Gender representations in popular kids’ storybooks make me sigh. Books based on TV programs and movies seem among the worst offenders; yet they’re inescapably popular.
To manage them, I do two things:
First, I keep movie- and tv-based books to a minimum in our household. There are so many better books out there!
Second, I employ a slightly subversive strategy whenever my son and I read together: If I have a problem with how something is presented, I alter the story ever-so-slightly to improve it.
For example: My three-year-old son loves Disney’s Cars. It’s the story of an anthropomorphic superstar race car, Lightning McQueen, who overcomes his self-absorbtion to develop real relationships with other cars.
Unfortunately, the film’s only major female character, Sally, exists primarily as a love interest for Lightning McQueen; he even hits on Sally when they first meet. (Ugh.) But Sally is a lawyer, clearly much smarter than McQueen, and at that first meeting, she puts him in his place swiftly. (Thank goodness.)
My son owns a copy of the nicely illustrated Disney-Pixar Little Golden Book Favorites, in which the movie is retold. In the book, the plot is simplified. In the interest of brevity, Sally’s role is reduced so much that only five sentences refer to her. Three of these describe the occasion when she and Lightning first met:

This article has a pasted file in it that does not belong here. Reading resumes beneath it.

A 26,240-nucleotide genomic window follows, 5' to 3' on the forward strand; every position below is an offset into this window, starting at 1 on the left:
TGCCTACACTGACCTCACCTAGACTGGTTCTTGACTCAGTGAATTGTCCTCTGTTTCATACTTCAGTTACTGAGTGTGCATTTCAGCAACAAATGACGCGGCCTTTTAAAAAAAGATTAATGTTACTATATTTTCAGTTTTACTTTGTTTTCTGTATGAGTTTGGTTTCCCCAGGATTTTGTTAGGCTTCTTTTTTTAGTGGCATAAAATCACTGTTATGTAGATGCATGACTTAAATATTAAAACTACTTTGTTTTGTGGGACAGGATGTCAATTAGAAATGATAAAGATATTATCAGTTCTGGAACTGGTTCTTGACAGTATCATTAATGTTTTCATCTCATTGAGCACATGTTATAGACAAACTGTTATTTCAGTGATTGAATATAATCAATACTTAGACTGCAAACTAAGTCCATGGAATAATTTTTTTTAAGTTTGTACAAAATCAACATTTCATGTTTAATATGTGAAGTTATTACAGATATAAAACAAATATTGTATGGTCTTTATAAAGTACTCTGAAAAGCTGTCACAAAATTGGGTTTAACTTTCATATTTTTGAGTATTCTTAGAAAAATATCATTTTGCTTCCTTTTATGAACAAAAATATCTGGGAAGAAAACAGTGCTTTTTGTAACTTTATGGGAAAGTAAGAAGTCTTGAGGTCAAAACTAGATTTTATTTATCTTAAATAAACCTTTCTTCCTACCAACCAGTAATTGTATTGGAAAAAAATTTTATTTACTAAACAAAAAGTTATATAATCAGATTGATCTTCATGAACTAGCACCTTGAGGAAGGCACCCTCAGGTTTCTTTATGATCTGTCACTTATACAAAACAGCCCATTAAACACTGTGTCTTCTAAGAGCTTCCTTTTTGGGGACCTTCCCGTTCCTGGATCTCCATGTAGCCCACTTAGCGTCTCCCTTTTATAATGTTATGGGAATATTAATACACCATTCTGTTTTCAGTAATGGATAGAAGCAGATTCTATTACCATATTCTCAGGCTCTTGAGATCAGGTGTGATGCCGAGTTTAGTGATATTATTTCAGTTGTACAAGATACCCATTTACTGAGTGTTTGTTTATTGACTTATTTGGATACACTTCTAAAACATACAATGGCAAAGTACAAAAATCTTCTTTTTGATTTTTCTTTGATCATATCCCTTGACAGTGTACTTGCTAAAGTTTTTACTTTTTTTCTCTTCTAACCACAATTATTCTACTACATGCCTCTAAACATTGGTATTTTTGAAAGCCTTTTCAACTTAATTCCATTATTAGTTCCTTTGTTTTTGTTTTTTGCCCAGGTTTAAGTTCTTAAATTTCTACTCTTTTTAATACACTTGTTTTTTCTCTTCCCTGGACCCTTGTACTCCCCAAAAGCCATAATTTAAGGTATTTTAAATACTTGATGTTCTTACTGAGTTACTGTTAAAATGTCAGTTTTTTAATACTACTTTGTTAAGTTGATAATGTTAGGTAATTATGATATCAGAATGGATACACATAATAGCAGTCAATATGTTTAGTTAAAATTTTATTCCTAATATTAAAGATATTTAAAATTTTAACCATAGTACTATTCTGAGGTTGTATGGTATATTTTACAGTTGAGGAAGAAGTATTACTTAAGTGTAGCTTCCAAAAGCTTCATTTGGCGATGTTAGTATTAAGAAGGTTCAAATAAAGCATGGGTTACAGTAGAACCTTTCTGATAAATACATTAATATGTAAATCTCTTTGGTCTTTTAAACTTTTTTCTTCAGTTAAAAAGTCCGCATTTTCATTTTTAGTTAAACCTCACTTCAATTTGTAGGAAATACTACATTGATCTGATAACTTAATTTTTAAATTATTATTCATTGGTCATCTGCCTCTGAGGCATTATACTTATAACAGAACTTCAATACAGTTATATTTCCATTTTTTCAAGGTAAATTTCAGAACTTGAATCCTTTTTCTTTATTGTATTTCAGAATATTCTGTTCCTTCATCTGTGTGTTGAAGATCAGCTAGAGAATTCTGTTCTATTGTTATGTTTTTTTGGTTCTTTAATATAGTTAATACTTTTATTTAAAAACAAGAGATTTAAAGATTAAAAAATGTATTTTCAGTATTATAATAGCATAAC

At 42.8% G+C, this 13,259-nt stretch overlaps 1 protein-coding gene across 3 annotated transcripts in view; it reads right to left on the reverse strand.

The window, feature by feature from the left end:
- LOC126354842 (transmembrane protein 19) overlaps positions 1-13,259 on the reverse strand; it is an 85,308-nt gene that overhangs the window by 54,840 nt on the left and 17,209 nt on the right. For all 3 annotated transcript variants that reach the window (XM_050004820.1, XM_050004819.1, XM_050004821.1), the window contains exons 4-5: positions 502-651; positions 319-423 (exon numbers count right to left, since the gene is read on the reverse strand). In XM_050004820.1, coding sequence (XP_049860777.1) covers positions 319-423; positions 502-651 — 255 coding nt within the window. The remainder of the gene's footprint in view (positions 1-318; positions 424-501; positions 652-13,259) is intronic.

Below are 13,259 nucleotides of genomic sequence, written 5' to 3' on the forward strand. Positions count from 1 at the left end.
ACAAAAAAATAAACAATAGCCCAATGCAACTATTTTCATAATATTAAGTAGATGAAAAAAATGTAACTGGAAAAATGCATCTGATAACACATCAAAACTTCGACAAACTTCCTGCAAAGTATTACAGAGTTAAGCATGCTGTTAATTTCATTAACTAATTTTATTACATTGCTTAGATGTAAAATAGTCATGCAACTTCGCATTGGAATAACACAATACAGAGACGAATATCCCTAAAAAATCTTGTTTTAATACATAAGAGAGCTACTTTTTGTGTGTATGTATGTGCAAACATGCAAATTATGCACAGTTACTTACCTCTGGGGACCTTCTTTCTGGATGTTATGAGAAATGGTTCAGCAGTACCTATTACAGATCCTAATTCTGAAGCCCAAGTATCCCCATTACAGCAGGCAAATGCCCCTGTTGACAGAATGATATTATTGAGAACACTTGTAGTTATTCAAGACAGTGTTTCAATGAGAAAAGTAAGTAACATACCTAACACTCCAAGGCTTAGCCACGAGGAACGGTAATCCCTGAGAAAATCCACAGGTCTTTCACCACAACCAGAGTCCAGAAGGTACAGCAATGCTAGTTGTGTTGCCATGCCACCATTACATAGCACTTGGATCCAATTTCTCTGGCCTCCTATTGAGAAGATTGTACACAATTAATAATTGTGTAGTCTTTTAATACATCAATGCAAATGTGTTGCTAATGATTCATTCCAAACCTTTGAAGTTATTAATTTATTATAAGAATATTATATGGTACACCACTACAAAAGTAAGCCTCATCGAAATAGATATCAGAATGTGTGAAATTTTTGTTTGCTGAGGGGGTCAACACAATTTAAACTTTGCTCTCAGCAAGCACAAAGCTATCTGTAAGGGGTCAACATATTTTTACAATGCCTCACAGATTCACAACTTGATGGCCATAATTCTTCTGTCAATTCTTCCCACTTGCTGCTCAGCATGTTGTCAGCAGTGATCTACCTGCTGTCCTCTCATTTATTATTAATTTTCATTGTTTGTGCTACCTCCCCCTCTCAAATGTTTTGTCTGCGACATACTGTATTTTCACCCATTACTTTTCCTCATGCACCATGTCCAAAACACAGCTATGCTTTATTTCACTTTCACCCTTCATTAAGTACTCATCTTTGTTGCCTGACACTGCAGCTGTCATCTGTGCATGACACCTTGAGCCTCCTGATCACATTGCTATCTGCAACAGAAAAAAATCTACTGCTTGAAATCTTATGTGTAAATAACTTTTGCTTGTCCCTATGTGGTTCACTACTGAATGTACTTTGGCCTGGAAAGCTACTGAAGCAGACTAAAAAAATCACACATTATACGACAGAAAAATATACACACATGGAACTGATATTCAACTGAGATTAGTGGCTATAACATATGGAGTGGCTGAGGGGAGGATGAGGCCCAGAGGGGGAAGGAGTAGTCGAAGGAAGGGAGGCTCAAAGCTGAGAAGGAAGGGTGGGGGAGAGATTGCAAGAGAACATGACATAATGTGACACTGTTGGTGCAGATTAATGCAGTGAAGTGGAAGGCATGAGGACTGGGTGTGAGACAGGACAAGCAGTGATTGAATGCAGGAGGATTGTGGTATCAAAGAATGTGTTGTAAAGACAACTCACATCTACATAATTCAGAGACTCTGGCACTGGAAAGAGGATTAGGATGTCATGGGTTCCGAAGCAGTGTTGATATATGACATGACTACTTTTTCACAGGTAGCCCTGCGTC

“Then Sally, a blue sports car, arrived. Sally was a lawyer. Lightning thought Sally was pretty.”
For my part, I don’t appreciate the emphasis on Lightning’s perception of Sally’s appearance–and with no mention of Sally’s evident disgust at his smug approach, either! So when I’m reading this book, here’s what my son hears instead:
“Then Sally, a blue sports car, arrived. Sally was a lawyer. Lightning realized Sally was smart.”
This has been fun during playtime with my son’s toy Cars. He often plays Lightning McQueen while I, per his instructions, play Sally. If he drives Lightning up to Sally and says, “I’m a race car! Zoom zoom!” I respond, “I’m a lawyer! I’m really smart!”
His response? “No, I’m a lawyer. I’m a lawyer, too! Zoom zooooom!”
That’s right, honey. Lightning McQueen can be anything you want him to. 🙂
“Let’s go to law school together, Lightning! Zoom, zoom.”
Mom: 1; Disney: 0.
Parents: Have you used similar tactics with your pre-schoolers? What works for your family?